Don’t believe me? Click the following link. It’ll you take to Kaiser Permanente’s Health Care Reform Calculator. Plug in your numbers and see. http://healthreform.kff.org/subsidycalculator.aspx

By the way, this new law may encourage employers everywhere to opt out of providing their employees with health insurance. Target and Walmart have already cut employee hours to opt out of the law.

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At an annual meeting for shareholders of Berkshire Hathaway in Omaha, Nebraska, Warren Buffett, the world’s third richest person said, “When we are asking for shared sacrifice from the American people, I would at least make sure that the people with these huge incomes get taxed at a rate that is commensurate with the rate they got taxed at not long ago.”

That makes a ton of sense. Low tax rates on the rich are job killers. That’s because CEO’s are under more pressure to cut jobs and ship them overseas in order to jack up profits to attract all that excess money. That’s why the Bush tax cuts have been a total disaster. They were the straw that broke our economic back in the USA. You’ll notice job creation since these tax cuts is negative and even worse than that when only private sector job growth is analyzed. This issue is more fully elaborated on in The Rigged Game: Corporate America and a People Betrayed.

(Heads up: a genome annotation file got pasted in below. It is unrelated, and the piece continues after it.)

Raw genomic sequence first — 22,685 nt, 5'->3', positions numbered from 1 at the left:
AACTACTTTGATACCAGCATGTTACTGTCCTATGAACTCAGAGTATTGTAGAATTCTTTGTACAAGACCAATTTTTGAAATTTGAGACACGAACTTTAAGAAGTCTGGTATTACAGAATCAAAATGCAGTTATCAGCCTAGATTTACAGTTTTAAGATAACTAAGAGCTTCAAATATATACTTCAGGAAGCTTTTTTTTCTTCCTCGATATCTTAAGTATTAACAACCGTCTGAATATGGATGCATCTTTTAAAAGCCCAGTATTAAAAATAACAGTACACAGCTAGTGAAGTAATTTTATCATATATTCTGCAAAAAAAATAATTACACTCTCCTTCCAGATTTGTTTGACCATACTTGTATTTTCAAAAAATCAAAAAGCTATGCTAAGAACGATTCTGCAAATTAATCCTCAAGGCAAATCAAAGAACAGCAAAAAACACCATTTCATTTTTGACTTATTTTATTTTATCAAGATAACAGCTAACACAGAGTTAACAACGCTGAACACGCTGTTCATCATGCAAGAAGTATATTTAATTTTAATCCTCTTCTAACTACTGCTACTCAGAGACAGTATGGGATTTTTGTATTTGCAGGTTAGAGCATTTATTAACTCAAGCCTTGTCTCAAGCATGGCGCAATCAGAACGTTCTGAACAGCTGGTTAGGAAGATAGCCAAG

Warren Buffett on Shared Sacrifice

Bill Gates and Bono were among the 35,000 people attending this meeting.